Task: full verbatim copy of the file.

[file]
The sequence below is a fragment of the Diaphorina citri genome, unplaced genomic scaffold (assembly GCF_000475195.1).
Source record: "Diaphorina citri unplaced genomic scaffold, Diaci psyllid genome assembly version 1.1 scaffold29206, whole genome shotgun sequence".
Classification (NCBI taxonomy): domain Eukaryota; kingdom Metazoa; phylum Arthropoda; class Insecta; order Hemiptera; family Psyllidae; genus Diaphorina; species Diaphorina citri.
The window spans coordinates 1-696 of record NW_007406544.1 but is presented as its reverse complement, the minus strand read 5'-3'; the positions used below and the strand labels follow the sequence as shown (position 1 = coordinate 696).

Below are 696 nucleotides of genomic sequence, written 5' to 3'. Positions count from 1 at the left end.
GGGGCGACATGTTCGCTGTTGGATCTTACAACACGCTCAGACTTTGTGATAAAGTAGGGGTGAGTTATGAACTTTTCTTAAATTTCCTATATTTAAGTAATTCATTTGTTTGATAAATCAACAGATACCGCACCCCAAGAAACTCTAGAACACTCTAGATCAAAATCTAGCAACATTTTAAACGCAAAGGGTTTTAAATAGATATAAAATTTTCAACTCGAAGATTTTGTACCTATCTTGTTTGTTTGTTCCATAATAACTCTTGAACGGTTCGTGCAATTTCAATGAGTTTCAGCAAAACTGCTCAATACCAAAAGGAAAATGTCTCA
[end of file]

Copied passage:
The sequence below is a fragment of the Diaphorina citri genome, unplaced genomic scaffold (assembly GCF_000475195.1).
Source record: "Diaphorina citri unplaced genomic scaffold, Diaci psyllid genome assembly version 1.1 scaffold29206, whole genome shotgun sequence".
Classification (NCBI taxonomy): domain Eukaryota; kingdom Metazoa; phylum Arthropoda; class Insecta; order Hemiptera; family Psyllidae; genus Diaphorina; species Diaphorina citri.
The window spans coordinates 1-696 of record NW_007406544.1 but is presented as its reverse complement, the minus strand read 5'-3'; the positions used below and the strand labels follow the sequence as shown (position 1 = coordinate 696).

Below are 696 nucleotides of genomic sequence, written 5' to 3'. Positions count from 1 at the left end.
GGGGCGACATGTTCGCTGTTGGATCTTACAACACGCTCAGACTTTGTGATAAAGTAGGGGTGAGTTATGAACTTTTCTTAAATTTCCTATATTTAAGTAATTCATTTGTTTGATAAATCAACAGATACCGCACCCCAAGAAACTCTAGAACACTCTAGATCAAAATCTAGCAACATTTTAAACGCAAAGGGTTTTAAATAGATATAAAATTTTCAACTCGAAGATTTTGTACCTATCTTGTTTGTTTGTTCCATAATAACTCTTGAACGGTTCGTGCAATTTCAATGAGTTTCAGCAAAACTGCTCAATACCAAAAGGAAAATGTCTCA